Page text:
Higher education’s abdication of responsibility for guiding students, for being more than an intellectual super market, stems from mutual self-interest: most freshmen don’t want to study the Great Books, and most professors, burrowed deep into disciplinary micro-specialization, don’t want to teach them. The program also suffers from politicization. Once conservatives like Allan Bloom planted their flag in the Western canon, it became part of the right’s culture war agenda—ironic, given that Hutchins spent the last decades of his life arguing for nuclear disarmament and One World Government.

Liberals need to reclaim the classic liberal arts education, and come to grips with the fact that many of the ideas most worth studying were invented by dead white men. Undergraduates may want total freedom to choose what to study, but colleges have an obligation to balance what students want with what they need. That doesn’t mean wholesale conversion to the extreme St. John’s model or the restoration of ancient Greek, but it does mean some kind of coherent, disciplined curriculum—or curricula, among which students can choose, and on which colleges can compete. Four years is little time in the grand scheme of things, and colleges could do a much better job of helping students make the most of it.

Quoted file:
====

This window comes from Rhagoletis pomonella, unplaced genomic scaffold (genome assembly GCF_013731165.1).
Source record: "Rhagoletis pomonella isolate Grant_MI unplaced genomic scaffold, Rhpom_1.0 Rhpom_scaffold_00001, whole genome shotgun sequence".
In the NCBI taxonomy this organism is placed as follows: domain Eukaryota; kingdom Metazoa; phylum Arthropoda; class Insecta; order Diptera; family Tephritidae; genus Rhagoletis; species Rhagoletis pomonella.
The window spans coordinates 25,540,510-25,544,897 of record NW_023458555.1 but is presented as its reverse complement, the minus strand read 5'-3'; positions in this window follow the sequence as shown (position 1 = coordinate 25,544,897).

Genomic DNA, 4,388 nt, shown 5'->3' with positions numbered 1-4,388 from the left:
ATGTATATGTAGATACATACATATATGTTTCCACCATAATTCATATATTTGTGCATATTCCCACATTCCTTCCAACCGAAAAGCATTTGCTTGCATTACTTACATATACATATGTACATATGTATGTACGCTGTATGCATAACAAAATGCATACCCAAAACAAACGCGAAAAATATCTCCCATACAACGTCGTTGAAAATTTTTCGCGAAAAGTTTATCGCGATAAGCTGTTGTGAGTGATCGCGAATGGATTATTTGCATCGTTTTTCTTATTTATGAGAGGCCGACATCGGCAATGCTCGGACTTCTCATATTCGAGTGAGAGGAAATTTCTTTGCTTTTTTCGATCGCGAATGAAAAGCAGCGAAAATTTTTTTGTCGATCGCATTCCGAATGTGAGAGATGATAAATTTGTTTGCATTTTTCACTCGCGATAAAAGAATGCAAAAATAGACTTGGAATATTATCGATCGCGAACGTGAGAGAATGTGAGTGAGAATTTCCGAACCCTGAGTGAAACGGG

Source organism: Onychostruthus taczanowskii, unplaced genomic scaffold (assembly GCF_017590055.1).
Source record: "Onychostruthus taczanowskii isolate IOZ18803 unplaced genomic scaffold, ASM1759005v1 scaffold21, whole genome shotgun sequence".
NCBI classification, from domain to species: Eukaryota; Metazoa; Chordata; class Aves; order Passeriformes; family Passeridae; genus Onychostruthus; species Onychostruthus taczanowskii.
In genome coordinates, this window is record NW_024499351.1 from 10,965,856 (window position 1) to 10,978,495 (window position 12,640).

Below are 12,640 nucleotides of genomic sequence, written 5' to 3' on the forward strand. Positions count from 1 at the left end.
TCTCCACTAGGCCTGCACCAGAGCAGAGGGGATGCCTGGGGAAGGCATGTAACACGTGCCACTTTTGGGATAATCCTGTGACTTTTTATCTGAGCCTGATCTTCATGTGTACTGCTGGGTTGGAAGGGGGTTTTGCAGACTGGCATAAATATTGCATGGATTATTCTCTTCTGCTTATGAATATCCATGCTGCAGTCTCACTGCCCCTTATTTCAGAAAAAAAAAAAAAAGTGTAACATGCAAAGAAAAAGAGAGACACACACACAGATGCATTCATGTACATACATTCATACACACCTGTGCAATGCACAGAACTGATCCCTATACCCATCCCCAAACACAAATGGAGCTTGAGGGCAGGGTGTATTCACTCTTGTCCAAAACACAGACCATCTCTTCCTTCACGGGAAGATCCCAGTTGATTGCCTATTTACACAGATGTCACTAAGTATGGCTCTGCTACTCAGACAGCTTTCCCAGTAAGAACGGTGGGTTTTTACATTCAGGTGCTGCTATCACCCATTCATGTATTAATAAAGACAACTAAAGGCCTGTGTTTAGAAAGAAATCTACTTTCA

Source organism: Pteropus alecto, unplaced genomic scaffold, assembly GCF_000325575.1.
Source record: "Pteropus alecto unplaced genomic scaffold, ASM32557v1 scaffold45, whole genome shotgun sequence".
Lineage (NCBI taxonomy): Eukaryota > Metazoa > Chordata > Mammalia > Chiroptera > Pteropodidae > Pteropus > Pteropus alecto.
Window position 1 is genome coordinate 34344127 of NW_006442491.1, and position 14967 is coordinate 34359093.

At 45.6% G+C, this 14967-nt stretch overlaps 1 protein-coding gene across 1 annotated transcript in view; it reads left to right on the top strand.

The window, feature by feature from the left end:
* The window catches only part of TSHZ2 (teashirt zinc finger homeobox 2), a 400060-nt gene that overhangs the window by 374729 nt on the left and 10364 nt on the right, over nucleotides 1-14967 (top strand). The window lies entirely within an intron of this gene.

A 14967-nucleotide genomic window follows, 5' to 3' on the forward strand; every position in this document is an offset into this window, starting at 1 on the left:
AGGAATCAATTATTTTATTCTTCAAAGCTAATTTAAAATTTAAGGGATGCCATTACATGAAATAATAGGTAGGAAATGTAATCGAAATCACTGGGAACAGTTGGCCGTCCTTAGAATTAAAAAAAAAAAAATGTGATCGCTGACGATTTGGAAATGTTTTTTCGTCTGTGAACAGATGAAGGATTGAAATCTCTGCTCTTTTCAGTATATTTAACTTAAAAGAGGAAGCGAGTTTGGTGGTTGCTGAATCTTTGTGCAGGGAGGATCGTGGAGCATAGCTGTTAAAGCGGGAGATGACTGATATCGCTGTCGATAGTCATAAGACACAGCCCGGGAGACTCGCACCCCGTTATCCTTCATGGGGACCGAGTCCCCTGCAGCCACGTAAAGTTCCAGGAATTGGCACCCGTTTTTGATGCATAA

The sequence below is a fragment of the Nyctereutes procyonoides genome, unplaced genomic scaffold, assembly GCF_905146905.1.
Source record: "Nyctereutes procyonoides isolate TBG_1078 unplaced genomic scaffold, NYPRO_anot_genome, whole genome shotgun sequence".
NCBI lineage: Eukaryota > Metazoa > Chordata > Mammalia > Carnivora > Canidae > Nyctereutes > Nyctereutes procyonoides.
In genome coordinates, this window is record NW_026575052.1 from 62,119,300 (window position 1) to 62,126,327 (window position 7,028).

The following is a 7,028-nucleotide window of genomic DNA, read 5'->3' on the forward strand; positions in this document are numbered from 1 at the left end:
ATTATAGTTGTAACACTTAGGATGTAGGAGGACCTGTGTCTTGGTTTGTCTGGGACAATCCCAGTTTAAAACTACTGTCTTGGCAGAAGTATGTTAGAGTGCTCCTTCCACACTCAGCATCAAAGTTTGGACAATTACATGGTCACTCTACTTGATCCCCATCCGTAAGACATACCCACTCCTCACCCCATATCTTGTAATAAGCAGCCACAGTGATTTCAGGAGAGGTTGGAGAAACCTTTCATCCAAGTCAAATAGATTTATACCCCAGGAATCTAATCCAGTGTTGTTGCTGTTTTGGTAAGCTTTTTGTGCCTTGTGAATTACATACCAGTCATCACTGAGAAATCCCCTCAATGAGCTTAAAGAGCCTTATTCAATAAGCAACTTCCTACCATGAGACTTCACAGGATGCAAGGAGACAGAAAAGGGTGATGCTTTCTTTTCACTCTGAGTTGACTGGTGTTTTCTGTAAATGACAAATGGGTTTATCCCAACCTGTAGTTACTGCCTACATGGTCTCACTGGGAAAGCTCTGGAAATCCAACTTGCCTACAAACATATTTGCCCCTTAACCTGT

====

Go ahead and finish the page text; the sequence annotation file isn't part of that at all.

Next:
If they do, I think the students will look back in appreciation. I suspect it’s not a coincidence that Hutchins’s University of Chicago touched so many important American lives. Susan Sontag was among those who hopped on a train to the Second City, drawn to the promise of engagement with Greatness. So was Katherine Meyer, who became Katherine Graham. Saul Bellow paid his rent by indexing the books for Adler. Gertrude Stein stopped by to argue the propriety of teaching Greek texts in English translation. Great ideas and great people go hand in hand.

And the more those ideas make their way into broader society, the better off we’ll be. The Great Books mania may have been commercialized, compromised, and naive. But it rested on a faith in hard-won wisdom, what Hutchins considered the true aim of higher education. I’m wiser having read A Great Idea, a Very Good Book indeed.


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Kevin Carey is the research and policy manager of Education Sector, an independent think tank in Washington, D.C.